Winter in Maine can be a fun time of year for hiking and sightseeing with your dog. However, it can also be potentially dangerous for your furry friend if you venture out unprepared. Following these six simple but important safety tips for winter adventuring can mean the difference between an exciting afternoon of snowy sightseeing and an unfortunate accident. After all, you can never be too careful!
1. Plan Ahead
Perhaps the most important safety precaution you can take when preparing for a winter hike is to plan ahead. Check the weather for any upcoming snow, rain or hail before you leave and be aware of any temperature changes that you might encounter. Plan on the area or trail you want to hike, snowshoe or ski and make sure that you know it well. Have a backpack packed with all the essentials including food, water, a first aid kit, your cellphone, an extra blanket, and any and all gear you might need for both you and your pup. And, in case something changes along the way or you need to turn around, have a Plan B!
2. Protect the Paws
Just like your feet should be kept bundled and warm when out in the snow, so too should your dog’s! Long periods spent in snow and ice can cause problems for your dog’s paws including cracking, blistering, bleeding and freezing. If left unprotected, your poor dog’s toes can even accumulate snow clumps which can cause sores and be very painful for your pup. Rock salt can also cause problems to your dog’s paws as the salt can cut his skin or irritate already existing sores. To help with this, dress your dog in winter booties that go up at least to his knees and are built for rough terrain. If you find that your friend just can’t tolerate them, try applying some paw balm to your dog’s pads before you leave. We recommend Musher’s Secret if you plan on being out for awhile!
3. Keep ’em Warm
Unless your dog is a breed that was built for intense winter climates (we’re talking Siberian Huskies and Tibetan Mastiffs), then odds are he will get cold during your adventures. Dogs are just as susceptible to hypothermia, frost-bite, and other winter ailments and it’s important to make sure they are kept cozy and warm before taking them out into freezing temperatures. Depending on the size, coat length, and age of your dog, something as light as a fleece might suffice in keeping him warm, but be aware that he might need something heavier. It may seem silly, but jackets, boots, hats and scarves are all accessories that can be bought for your specific type of dog and they actually do help for those long, winter hikes. Bringing along a blanket is a good idea too!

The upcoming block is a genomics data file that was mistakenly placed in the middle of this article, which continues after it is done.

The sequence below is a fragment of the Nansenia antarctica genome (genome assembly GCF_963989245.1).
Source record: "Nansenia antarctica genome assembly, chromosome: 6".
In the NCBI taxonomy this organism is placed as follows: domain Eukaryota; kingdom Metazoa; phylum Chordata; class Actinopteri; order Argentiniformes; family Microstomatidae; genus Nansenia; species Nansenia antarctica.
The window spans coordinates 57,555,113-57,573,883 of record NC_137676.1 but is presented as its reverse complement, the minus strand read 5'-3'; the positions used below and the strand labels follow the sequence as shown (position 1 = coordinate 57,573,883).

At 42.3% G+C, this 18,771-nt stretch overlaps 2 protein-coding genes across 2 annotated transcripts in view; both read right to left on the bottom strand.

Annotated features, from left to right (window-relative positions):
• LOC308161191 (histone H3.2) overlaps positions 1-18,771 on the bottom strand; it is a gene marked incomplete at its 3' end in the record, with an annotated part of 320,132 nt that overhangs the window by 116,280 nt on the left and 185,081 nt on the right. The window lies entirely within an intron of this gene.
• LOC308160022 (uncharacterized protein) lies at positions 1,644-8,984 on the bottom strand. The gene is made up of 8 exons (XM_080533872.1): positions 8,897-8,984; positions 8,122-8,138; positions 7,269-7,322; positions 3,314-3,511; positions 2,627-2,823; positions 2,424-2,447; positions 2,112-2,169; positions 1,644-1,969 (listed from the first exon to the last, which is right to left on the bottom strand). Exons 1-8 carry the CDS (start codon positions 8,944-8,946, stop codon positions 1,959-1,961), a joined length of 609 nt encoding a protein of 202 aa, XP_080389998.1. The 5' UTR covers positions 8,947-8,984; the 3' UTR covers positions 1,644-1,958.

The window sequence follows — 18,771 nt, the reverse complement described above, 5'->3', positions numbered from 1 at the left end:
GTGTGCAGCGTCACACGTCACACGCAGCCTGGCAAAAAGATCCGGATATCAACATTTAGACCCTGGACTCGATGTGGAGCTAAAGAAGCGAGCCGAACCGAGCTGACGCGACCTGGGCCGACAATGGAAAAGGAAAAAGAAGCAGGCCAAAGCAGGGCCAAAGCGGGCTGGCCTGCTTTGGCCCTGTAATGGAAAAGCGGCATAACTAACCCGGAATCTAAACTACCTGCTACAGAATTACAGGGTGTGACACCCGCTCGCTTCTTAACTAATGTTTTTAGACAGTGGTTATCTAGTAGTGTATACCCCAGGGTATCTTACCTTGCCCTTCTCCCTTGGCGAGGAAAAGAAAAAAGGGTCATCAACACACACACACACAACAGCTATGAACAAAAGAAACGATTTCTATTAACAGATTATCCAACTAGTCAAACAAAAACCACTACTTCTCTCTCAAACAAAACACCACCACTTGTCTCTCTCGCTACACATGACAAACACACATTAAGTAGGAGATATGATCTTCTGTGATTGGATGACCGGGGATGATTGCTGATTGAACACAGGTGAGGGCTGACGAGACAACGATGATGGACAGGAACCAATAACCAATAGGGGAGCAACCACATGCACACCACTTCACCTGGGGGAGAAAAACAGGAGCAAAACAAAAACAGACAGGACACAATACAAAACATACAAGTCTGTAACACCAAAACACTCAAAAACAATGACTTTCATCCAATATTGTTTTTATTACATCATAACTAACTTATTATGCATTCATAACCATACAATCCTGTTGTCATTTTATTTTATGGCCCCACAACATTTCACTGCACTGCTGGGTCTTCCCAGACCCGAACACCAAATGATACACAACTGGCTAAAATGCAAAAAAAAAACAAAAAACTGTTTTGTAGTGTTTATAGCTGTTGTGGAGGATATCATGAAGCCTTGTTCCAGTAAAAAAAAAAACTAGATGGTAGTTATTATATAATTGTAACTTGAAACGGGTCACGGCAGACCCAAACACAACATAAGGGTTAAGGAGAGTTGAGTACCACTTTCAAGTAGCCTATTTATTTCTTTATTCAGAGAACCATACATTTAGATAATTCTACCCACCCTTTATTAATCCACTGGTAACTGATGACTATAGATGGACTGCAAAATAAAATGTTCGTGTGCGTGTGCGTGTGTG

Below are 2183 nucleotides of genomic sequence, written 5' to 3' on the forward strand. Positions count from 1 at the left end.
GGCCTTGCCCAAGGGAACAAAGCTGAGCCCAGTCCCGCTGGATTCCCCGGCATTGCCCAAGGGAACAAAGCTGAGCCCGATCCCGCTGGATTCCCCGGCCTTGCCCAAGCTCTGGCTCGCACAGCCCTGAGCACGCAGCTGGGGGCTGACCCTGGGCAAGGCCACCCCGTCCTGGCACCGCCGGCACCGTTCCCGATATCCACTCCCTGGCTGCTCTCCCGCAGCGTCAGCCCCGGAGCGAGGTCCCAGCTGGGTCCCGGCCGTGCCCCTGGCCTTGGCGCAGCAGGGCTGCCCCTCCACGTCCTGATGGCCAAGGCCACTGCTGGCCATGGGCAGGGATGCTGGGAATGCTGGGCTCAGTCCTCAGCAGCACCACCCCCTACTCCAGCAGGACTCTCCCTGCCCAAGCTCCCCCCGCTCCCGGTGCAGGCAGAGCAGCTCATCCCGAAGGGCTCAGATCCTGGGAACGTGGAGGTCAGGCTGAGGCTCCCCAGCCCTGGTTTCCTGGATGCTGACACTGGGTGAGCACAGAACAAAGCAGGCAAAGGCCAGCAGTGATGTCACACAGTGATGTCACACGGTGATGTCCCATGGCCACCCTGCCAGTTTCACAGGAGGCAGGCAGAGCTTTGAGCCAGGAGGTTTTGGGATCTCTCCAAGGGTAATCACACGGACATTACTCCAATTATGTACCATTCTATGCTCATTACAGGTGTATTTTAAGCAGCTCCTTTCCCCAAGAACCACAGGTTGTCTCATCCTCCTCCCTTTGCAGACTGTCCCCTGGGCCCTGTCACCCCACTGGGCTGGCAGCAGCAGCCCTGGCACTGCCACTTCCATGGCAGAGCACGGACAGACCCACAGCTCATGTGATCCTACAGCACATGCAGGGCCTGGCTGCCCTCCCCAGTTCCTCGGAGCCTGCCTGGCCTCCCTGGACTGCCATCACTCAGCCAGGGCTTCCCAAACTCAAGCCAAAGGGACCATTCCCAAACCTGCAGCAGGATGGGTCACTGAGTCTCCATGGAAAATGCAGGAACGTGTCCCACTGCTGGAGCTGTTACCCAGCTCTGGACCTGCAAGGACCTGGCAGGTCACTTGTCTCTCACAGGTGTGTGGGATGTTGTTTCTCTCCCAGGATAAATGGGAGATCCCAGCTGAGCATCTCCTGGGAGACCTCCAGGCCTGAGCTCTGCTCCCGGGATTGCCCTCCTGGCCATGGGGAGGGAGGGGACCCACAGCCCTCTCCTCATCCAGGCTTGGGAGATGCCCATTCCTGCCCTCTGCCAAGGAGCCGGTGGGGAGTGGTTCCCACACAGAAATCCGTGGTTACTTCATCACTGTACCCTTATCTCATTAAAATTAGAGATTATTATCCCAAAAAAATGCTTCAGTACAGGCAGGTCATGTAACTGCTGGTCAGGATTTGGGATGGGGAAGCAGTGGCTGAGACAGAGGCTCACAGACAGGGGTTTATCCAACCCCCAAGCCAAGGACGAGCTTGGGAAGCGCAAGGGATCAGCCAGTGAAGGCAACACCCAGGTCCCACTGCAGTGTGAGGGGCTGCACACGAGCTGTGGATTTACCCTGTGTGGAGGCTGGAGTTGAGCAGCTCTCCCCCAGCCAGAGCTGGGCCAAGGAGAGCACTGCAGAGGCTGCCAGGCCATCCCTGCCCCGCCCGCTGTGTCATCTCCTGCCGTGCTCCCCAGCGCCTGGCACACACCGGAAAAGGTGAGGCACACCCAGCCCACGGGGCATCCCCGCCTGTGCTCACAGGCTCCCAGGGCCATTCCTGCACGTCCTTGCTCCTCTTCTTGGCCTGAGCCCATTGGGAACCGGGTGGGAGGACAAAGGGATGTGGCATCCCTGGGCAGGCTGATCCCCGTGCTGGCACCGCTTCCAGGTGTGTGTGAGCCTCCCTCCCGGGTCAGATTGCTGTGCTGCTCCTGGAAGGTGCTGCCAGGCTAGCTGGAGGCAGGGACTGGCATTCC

*Check out our chart on the right to learn all the symptoms and signs of hypothermia in your dog
4. Hydrate and Snack
Hiking through high snow or trekking through a winter terrain can be exhausting for your dog, especially if you’re out longer than a couple of hours. If you plan on spending an entire afternoon or evening out adventuring with your best furry friend, make sure you bring along enough snacks and plenty of water to get you both by. You might notice your dog chomping down on snow or bits of ice as you go along, but keep in mind that this is not an alternative to clean, drinking water. It’s important to take moments throughout the day where you both can rest and fill your stomachs with some high-protein snacks and fresh water. You might want to bring along a portable drinking bowl for your friend as well since drinking from a bottle can be tedious for most dogs. And as with all forms of strenuous exercise, watch out for signs of exhaustion and dehydration in your dog!
5. Study Up on Safety
Before heading out for any kind of hike with your dog it’s important to know the basics of canine safety and first-aid. The colder months can cause unexpected problems for your pup like slipping on ice, falling through snow or, in extreme conditions, succumbing to hypothermia. If your dog were to ever become injured during an adventure you’d definitely want a basic first-aid kit with you and you’ll want to know how to use it. We recommend packing at least some alcohol wipes, a pair of tweezers, Benadryl, some Band-Aids or gauze pads, medical tape, and antibacterial ointment. And, to prevent your pup from becoming injured in the first place, it’s important to always keep a close eye on him and discourage any reckless behavior like walking onto frozen ponds, climbing slippery rocks, or getting too far ahead of you on the trails. You can never be too careful!
6. Be Aware of General Winter Hazards
While snow, ice and freezing temperatures might seem like obvious dangers to watch out for while hiking during winter, it’s also important to be aware of some possible unexpected hazards you and your dog might encounter. Making sure that your pup is comfortable around skiers, snowshoers and loud, fast-moving snowmobiles is definitely a plus as you never know when you might encounter someone partaking in a sport. Also, keep in mind that paths and hiking trails during winter can look very different than they do during warmer months as deep snow can cover or hide certain markers. You don’t want to get lost with your dog as the sun begins to set! And speaking of the sun, remember that it sets sooner in the winter and nighttime can come quickly and suddenly, especially if you’re too distracted having fun. Even if you’re hiking during the day it’s never a bad idea to pack a flashlight!
If heading out prepared, winter can be an amazing time of year to go hiking with your dog as the snowy scenery can really make for a beautiful and picturesque adventure. Just make sure you’re following all the safety precautions and be ready with a fun Plan B if it proves to be too dangerous. Otherwise, happy adventuring friends!